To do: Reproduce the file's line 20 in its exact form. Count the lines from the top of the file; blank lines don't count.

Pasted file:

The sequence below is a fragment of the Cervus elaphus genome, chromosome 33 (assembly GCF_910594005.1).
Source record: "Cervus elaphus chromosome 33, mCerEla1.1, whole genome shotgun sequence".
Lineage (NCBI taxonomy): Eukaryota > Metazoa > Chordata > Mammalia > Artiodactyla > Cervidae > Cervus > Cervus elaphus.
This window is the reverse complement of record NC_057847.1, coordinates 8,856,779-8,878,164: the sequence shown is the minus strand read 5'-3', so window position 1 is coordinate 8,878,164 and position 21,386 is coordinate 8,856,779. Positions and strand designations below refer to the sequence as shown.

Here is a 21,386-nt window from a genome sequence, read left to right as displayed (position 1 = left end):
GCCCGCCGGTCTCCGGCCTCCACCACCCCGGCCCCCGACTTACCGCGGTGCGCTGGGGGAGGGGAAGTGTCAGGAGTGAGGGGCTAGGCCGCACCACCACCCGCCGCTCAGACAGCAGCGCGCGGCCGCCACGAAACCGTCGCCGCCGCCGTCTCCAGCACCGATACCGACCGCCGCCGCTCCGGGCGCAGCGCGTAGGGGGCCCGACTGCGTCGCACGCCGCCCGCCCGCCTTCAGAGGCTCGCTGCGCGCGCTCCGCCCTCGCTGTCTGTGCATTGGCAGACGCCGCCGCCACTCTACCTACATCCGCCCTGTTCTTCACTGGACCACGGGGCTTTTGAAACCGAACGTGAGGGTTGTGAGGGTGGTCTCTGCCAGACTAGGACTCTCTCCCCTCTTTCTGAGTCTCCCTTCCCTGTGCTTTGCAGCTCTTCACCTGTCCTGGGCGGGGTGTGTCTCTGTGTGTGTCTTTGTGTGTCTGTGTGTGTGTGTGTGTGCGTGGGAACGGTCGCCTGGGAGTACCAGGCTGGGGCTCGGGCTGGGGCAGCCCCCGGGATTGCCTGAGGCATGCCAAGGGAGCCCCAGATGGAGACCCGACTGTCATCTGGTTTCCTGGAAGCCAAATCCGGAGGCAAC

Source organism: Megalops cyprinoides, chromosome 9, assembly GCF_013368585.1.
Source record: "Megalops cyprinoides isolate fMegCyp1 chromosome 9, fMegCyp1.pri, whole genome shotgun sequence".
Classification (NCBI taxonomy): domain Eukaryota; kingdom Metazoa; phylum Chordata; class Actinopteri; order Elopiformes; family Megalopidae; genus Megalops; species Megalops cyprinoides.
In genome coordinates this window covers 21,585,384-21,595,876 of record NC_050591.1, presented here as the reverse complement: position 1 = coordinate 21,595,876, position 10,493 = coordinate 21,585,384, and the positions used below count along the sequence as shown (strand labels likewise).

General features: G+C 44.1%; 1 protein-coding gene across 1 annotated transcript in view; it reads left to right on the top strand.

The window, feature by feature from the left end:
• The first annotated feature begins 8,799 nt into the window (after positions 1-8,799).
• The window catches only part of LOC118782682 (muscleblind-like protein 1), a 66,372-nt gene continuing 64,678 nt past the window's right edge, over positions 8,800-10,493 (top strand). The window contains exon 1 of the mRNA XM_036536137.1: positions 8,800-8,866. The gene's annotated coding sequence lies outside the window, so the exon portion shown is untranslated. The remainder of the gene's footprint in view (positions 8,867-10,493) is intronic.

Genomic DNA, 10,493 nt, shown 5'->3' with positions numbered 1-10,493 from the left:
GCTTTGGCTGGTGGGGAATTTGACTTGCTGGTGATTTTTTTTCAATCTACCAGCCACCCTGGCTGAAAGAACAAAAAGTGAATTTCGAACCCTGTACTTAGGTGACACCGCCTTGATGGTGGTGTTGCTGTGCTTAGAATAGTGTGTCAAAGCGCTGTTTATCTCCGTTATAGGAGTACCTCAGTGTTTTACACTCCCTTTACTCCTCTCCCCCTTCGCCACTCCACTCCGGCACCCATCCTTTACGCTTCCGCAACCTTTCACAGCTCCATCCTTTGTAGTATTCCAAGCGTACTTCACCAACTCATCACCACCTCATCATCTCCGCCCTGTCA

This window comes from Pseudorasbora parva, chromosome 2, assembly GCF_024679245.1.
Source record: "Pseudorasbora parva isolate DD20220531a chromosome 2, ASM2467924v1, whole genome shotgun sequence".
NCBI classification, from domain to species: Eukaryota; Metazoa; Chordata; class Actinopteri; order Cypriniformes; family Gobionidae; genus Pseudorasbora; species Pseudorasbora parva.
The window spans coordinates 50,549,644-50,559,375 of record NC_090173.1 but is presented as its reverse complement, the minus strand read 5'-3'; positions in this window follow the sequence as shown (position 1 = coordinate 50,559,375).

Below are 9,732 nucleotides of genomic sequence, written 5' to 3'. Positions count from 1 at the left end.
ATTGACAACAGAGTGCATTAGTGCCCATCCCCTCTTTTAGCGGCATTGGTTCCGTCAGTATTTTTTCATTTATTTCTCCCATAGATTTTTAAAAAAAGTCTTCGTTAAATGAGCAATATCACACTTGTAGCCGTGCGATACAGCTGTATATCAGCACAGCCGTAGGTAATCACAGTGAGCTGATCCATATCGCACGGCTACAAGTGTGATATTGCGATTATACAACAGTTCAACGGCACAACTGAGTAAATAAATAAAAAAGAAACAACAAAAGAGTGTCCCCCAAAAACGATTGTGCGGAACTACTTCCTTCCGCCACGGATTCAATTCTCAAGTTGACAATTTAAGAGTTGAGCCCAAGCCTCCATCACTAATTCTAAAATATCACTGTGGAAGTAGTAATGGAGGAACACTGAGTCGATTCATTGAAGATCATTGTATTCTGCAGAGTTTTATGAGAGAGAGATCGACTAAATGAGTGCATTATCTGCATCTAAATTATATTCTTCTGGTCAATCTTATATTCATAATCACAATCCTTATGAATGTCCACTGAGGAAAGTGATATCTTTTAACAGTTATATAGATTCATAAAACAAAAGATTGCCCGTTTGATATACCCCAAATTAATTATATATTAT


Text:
The window spans coordinates 50,549,644-50,559,375 of record NC_090173.1 but is presented as its reverse complement, the minus strand read 5'-3'; positions in this window follow the sequence as shown (position 1 = coordinate 50,559,375).